AGC’s Simonson was optimistic about enactment of a reauthorization bill this year:

“Based on what happened last week [Feb. 7], with the president’s figure coming in, frankly, higher than I had anticipated and with the [House Transportation and Infrastructure] committee chair [Don Young] moving the next day to introduce a bill that matched the president’s figure.” Young said he had House Speaker Dennis Hastert’s support for the bill at the president’s $284 billion figure and expected quick floor action. “They want to get a bill out of the House by mid-March. And thirdly the Senate, which had held out for a much higher figure last year, sounds like a bill will move quickly at least to the Senate floor at the same figure.”

The outlook for equipment manufacturers also is positive for the next year.

Manufacturing optimism

Manufacturers participating in the latest AEM outlook survey, conducted in October 2004, expected construction equipment markets to close out 2004 with double-digit gains in the U.S. (16.1%) and Canada (14.3%) and an increase of 8.8% in other worldwide business.

The market for exports of U.S.-made construction machinery closed out 2004 with a gain of almost 30% compared with the previous year, according to AEM, with a total of $8.9 billion worth of equipment sold worldwide. Exports to Australia/Oceania led the way with a 63% gain in 2004 purchases. The region took delivery of $784.5 million worth of U.S.-made construction equipment.

For 2005, equipment market growth is predicted to continue but at a slower pace: an 8.4% increase in the U.S., a gain of 6.6% for Canada and a 7.0% jump in other worldwide markets.

“Optimism is definitely the mood as our industry continues to recover from the business slump of the past few years,” stated AEM Chairman Charles Stamp, vice president of public affairs worldwide for Deere & Co., Moline, Ill.

Machinery makers cited commodity costs, most notably steel prices and availability, as a major determinant of 2005 business growth.

“When the U.S. government lifted steel import tariffs late in 2003, industry experts expected prices would stabilize and perhaps fall. But other factors affected the marketplace in 2004,” explained Stamp. “These included world demand from China, a weak U.S. dollar, shortages of scrap steel, rising costs of other raw materials and higher logistics costs. In addition, increased oil and gas prices will also affect our cost of doing business.”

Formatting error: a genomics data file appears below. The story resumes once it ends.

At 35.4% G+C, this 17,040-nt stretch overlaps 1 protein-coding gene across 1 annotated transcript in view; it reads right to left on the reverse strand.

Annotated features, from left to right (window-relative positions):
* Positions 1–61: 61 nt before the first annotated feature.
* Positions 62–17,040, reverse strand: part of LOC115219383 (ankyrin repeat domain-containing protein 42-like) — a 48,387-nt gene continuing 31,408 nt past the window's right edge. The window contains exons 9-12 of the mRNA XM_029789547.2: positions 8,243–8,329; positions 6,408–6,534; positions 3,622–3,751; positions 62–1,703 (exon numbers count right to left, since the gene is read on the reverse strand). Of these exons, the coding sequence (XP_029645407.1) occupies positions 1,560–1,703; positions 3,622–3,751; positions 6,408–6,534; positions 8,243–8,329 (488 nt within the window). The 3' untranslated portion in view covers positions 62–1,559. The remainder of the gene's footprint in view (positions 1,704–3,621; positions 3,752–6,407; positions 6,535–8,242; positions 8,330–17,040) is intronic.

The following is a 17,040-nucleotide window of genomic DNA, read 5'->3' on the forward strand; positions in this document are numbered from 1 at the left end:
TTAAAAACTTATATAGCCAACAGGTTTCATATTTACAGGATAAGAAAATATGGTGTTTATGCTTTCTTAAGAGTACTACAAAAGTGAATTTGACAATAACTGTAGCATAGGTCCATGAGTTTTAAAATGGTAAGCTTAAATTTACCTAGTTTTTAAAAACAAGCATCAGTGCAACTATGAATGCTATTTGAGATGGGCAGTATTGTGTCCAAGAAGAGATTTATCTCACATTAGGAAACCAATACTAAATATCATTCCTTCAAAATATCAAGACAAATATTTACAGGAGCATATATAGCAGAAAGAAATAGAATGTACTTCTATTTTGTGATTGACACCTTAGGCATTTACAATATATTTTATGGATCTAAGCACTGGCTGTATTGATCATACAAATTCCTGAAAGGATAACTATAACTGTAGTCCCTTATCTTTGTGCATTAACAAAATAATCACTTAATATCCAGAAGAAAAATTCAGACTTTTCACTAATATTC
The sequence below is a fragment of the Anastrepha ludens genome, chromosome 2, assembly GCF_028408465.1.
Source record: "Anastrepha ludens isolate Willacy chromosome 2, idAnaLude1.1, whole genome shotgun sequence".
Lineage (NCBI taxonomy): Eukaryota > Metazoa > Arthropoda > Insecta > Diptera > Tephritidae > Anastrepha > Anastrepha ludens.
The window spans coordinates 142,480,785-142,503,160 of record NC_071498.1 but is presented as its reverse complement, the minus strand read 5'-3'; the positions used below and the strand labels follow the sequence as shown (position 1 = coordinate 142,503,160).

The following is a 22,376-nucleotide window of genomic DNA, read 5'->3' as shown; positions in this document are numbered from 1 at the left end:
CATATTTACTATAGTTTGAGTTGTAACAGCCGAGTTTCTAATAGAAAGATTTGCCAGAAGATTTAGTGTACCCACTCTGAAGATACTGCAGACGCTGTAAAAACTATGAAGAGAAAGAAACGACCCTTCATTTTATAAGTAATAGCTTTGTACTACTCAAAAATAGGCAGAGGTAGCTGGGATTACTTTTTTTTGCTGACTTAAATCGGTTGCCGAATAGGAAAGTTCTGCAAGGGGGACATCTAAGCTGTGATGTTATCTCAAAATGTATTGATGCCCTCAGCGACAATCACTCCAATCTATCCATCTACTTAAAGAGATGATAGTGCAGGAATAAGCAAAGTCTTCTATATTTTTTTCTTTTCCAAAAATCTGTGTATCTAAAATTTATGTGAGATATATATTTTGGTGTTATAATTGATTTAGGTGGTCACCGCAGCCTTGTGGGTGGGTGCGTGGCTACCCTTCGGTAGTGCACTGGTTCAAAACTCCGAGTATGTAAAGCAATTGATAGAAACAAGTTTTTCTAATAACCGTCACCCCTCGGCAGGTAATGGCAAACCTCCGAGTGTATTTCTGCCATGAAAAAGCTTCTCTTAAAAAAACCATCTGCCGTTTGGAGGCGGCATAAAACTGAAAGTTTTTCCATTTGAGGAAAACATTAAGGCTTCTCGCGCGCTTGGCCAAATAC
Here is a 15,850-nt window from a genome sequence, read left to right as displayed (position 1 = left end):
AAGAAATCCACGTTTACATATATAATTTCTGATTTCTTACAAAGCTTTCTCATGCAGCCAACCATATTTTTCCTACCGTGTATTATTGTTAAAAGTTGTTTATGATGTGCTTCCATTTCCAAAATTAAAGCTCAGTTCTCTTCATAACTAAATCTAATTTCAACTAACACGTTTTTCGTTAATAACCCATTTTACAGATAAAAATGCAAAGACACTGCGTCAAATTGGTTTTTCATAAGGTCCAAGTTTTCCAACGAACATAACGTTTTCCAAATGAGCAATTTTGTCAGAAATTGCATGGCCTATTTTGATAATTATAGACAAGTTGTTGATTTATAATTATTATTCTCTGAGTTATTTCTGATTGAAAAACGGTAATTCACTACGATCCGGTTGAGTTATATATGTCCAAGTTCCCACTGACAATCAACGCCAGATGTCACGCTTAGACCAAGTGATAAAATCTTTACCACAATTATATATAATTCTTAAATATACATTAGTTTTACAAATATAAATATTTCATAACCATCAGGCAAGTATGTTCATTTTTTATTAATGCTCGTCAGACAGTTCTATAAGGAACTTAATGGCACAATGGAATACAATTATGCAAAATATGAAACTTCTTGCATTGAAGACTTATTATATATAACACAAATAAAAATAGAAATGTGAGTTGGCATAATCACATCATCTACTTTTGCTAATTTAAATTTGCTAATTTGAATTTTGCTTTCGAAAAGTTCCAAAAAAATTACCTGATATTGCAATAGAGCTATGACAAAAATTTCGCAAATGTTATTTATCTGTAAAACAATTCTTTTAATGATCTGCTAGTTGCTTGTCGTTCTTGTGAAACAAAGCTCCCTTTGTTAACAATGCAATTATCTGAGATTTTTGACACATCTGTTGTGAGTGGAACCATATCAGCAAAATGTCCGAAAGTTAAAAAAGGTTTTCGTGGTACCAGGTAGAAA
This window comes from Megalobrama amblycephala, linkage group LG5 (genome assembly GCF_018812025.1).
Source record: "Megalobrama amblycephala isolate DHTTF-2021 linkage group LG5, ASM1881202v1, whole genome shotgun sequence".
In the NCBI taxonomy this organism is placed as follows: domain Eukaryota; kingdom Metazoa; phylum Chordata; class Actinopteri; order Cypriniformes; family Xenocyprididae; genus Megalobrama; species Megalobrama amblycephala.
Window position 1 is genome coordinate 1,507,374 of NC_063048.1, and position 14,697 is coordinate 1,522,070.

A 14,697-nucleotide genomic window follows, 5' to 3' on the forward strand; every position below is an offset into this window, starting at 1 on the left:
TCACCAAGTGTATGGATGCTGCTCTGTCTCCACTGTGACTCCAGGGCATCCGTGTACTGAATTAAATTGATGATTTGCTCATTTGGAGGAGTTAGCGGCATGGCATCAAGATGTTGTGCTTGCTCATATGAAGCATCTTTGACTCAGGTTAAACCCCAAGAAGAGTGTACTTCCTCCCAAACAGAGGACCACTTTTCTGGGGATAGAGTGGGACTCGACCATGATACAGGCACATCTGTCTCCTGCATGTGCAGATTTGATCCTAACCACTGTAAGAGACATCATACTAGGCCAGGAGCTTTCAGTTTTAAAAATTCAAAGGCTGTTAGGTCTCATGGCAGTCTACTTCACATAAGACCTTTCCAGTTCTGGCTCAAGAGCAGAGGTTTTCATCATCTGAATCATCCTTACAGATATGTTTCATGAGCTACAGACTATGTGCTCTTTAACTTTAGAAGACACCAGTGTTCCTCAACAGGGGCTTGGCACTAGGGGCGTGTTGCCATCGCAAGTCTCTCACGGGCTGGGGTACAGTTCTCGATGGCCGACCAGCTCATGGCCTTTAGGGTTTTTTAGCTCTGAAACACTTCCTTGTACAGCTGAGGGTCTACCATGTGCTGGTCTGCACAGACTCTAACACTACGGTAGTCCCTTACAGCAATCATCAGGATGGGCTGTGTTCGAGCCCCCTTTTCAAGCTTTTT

The name of the steel game in 2004 was higher prices, lower availability and longer delivery times. As a result, many companies surveyed by AEM have delayed hiring new workers, scaled back business expansion plans and shifted some production to non-U.S. sources. Half of the survey respondents said they depend on domestic sources; the remainder obtain steel from a combination of domestic and overseas sources.

The survey showed that most of the higher steel cost is being absorbed by the equipment manufacturer. About 85% of survey respondents have absorbed some or all of the steel price increases instead of passing them along to machinery buyers. Swallowing the extra cost has caused problems for those machinery makers. As manufacturers have diverted resources to pay for increased raw material costs, 32% reported moving production capacity offshore or outsourcing; 23% have postponed hiring plans; 28% have put off planned investments; and 15% have reduced work hours or shut down some or all of their operations. About half of the equipment sold went to the rental market, according to AEM.

“There remains pent-up demand from our customers,” said Stamp, “who have been replacing aging fleets now that the general economy is growing.”

AEM’s economic indicators report for February estimated 4.4% growth in gross domestic product for 2004 despite a slowdown in the fourth quarter. Steven Crane, senior economist, thought growth in 2005 would be slowed by the country’s large trade deficit and settle at about 3.5%.

A cement perspective

Cement for constructing residential, nonresidential and commercial buildings, roads and bridges was in tight supply last year primarily because of a shortage of shipping. U.S. demand was increasing because of economic growth and favorable interest rates. At the same time, international demand for cement was increasing because of fast economic growth in places like China and India.

“The tightness in the shipping was something that caught everyone by surprise,” said PCA’s Sullivan. “It happened very quickly.” The shippers had not significantly increased the number of dry-bulk carriers on the high seas since the mid-1980s, so there was not much excess capacity in the system.

PCA expects the next 12 months to be the same as the past 12 months only less. Interest rates should rise but slowly to maybe 6.2-6.3%. Demand should rise but slower than in 2004.

“Things eased about midyear. Imports increased significantly,” said Sullivan. “A lot of those tight conditions that you saw earlier in the year have eased.”

U.S. producers also added about 2 million tons of capacity to the domestic supply side. Sullivan expects the industry to add another 0.5 million tons of capacity in 2005.

The U.S. consumed 112 million tons of cement in 2004, according to a fall 2004 PCA estimate, and looked to consume 115 million tons in 2005. Of that total, 38,000 tons went into highways and streets in 2004, and 39,000 tons was predicted to be put to that use in 2005.

“The composition of construction is changing,” Sullivan said. “The mantle of leadership used to be and still is right now single-family construction activity. Under the weight of higher interest rates, that’s going to switch. Single-family construction activity will decline. It’ll be nonresidential and public that take on the higher growth rates.”